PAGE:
Sen. Rand Paul, R-Ky., speaks during a breakfast Wednesday hosted by the Westside Conservative Club at the Machine Shed Restaurant in a Urbandale, Iowa, near Des Moines. / Scott Olson, Getty Images
As Kentucky Sen. Rand Paul hopscotched across Iowa this week, so have video-camera-toting Democratic trackers.
Staffers with American Bridge 21st Century, a Democratic opposition research group, trailed the potential presidential candidate to an open house at the Scott County Republican headquarters in Davenport, recorded his remarks at a breakfast with conservatives in a Des Moines suburb, and transcribed every word of his interview with a local talk-radio host.
In all, three trackers monitored a total of 13 Paul appearances as he barnstormed the Hawkeye State.
The presidential election is more than two years away, but both parties' opposition-research operations are hitting high gear as mostly twentysomething trackers crisscross the country recording, cataloging and scrutinizing every utterance of all the politicians considered to be serious White House contenders in 2016.
Whenever New Jersey's Republican Gov. Chris Christie holds a town-hall meeting in his home state, an American Bridge tracker is there. When Democrat Hillary Rodham Clinton gives a speech on global policy, Republican researchers are listening in.
"We want to win races," said Brad Woodhouse, a longtime Democratic strategist who became American Bridge's president this year. "If we can win races with a macaca moment, I'll take it," he said, referring to a slur then-senator George Allen used in 2006 to refer to a young Indian-American tracker employed by his Democratic rival. Allen, who was leading in the polls at the time, lost in November.
"But those are the exceptions," Woodhouse said. "The real value is developing a narrative of a candidate over time."
American Bridge, which has both tax-exempt and super-PAC arms, can raise unlimited sums for its opposition research. It plans to spend about $18 million in this election cycle.
The group employs more than 80 people, including 43 trackers in 39 states, who monitor Republicans in Senate and governor contests this year, along with the large cast of possible White House candidates. That's more than twice the number of trackers American Bridge had on staff for the 2012 elections.
Republicans are catching up.
The GOP-aligned America Rising, started last year, already employs 68, including 26 trackers. In a Republican National Committee autopsy of Mitt Romney's 2012 defeat, the party's leaders called for a Republican counterpart to America Bridge to focus entirely on digging up dirt on Democrats.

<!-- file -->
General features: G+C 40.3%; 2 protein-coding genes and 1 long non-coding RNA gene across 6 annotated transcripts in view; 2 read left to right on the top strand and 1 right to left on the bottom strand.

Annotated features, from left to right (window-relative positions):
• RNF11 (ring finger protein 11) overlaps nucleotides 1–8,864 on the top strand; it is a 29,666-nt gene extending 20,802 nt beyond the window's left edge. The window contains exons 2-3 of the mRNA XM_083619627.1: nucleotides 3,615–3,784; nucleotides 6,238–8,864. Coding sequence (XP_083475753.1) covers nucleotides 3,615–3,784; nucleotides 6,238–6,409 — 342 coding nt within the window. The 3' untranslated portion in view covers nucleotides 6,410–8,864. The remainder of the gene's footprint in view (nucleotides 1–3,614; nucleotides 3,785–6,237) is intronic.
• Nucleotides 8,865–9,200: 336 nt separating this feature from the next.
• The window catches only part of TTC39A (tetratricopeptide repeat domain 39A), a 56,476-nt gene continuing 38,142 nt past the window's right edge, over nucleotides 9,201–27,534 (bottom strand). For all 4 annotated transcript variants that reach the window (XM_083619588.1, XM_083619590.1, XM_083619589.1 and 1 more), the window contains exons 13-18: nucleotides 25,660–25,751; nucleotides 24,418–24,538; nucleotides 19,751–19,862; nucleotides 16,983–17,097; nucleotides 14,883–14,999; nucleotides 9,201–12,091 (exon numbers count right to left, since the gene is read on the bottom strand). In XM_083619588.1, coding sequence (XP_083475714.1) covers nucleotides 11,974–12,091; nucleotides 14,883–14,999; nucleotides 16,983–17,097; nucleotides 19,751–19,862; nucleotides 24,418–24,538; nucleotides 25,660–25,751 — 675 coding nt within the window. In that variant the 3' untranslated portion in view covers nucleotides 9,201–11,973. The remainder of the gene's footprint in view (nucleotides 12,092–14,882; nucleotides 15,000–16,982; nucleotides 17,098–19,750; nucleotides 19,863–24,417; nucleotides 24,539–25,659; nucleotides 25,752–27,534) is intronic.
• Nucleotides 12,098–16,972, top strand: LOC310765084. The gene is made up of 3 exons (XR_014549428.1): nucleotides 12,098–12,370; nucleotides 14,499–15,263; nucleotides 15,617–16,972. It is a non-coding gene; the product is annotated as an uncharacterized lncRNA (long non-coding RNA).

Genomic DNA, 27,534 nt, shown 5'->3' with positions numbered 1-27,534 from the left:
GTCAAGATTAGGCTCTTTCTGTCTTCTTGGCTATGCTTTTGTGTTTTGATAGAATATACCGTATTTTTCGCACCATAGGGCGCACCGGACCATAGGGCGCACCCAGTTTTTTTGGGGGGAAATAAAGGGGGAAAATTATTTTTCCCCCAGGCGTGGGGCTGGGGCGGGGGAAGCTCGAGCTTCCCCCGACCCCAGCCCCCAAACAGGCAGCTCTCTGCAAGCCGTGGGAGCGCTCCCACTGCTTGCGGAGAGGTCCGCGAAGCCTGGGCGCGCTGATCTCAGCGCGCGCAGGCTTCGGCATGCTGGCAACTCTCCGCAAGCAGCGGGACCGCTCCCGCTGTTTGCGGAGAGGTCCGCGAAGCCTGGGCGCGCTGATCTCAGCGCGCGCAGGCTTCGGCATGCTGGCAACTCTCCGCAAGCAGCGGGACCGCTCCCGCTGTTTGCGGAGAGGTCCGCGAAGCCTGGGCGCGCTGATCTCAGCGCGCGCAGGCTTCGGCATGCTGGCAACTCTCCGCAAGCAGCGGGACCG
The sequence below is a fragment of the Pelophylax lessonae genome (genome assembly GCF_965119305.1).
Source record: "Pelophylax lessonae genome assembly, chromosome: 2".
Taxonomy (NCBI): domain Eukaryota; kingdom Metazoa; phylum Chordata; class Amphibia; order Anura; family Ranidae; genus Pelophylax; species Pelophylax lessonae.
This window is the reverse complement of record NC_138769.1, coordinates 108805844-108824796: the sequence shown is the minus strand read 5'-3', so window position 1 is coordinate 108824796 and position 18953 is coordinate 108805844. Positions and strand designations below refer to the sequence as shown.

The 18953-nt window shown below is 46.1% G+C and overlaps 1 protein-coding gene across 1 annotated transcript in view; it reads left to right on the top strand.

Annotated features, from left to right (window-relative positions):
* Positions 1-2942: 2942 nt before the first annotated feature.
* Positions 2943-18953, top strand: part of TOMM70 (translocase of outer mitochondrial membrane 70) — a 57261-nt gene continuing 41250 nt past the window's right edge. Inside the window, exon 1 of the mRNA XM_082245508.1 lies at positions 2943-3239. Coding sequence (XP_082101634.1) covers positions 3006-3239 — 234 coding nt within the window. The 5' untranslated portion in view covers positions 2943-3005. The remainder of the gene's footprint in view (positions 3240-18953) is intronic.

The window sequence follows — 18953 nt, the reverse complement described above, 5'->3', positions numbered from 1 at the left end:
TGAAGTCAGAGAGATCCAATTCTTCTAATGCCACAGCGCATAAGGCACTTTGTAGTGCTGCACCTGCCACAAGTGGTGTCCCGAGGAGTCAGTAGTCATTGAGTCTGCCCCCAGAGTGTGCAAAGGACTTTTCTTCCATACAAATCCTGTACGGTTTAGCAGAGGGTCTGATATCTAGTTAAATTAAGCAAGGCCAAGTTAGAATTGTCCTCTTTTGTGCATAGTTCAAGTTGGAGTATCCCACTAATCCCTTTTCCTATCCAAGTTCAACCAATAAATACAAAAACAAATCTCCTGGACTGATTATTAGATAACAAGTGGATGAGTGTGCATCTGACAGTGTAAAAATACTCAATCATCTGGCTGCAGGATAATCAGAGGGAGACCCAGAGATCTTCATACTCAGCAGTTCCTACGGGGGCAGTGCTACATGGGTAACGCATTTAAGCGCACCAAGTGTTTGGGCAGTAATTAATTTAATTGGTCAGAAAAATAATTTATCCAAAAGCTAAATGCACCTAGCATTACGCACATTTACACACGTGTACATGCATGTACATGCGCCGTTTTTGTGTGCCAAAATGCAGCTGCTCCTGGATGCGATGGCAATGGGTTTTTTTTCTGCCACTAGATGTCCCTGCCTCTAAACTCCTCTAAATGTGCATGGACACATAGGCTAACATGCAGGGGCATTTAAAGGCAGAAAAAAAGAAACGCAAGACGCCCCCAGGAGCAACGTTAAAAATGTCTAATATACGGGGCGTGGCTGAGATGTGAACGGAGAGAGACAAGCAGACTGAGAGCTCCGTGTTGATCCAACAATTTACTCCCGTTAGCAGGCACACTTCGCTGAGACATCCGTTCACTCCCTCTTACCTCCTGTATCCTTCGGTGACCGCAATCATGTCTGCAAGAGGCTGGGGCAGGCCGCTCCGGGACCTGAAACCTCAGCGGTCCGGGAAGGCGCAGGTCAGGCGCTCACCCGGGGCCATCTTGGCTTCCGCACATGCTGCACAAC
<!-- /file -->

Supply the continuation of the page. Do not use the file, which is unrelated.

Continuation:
American Rising plans to spend between $9 million and $12 million, said executive director Tim Miller.
"We're definitely making a difference," said Miller, whose trackers captured Iowa senatorial candidate Rep. Bruce Braley at a private Democratic fundraiser in Texas earlier this year when he dismissed veteran Sen. Chuck Grassley, R-Iowa, as a "farmer who â?¦ never went to law school."
He won't disclose what damaging leaks about candidates have been unearthed by his researchers. But he notes that "Republican opposition research efforts this cycle have had a lot of wins," ticking off several examples, including the plagiarism scandal that forced Sen. John Walsh, D-Mont., to abandon his Senate campaign Thursday.
Clinton, in the public eye since she became Arkansas' first lady in 1979, may be the most scrutinized politician alive. But Miller's group is scouring her recent record as secretary of State and the work of her family's foundation. The group isn't afraid to attack the Democrat from the left, either, as they search for ways to weaken her even before she decides whether to run.
In June, for instance, America Rising quickly circulated a testy exchange that Clinton had with public-radio host Terry Gross. Clinton snapped at Gross as the interviewer probed repeatedly about the evolution of Clinton's position on gay marriage. (As a presidential candidate in 2008, Clinton opposed gay marriage. Last year, she publicly backed same-sex marriage as the Supreme Court took up two significant gay rights cases.)
"Positions she held in the '80s or '90s that might have seemed politically appropriate at the time might not seem like a good idea now," Miller said.
Clinton's aides did not respond to an interview request.
Back at American Bridge's war room in Washington this week, researchers were busy scrutinizing trackers' reports of Paul's appearances in Iowa. The footage that went viral, however, wasn't recorded by their cameras. Instead, it was filmed by immigration advocates who confronted Rep. Steve King, R-Iowa, about his policies during a Monday fundraiser.
Paul, who was eating dinner at the same table, quickly moved away - leaving behind a half-eaten burger on his plate.
Paul's aides did not respond to USA TODAY requests about all the trackers watching him as he traveled the state.
In discussions on talk radio and Fox News this week, Paul said he wasn't running away from the activists' cameras, but he had to leave the table for a previously planned interview.
Read the original story: Every gaffe you make, a tracker will be watching you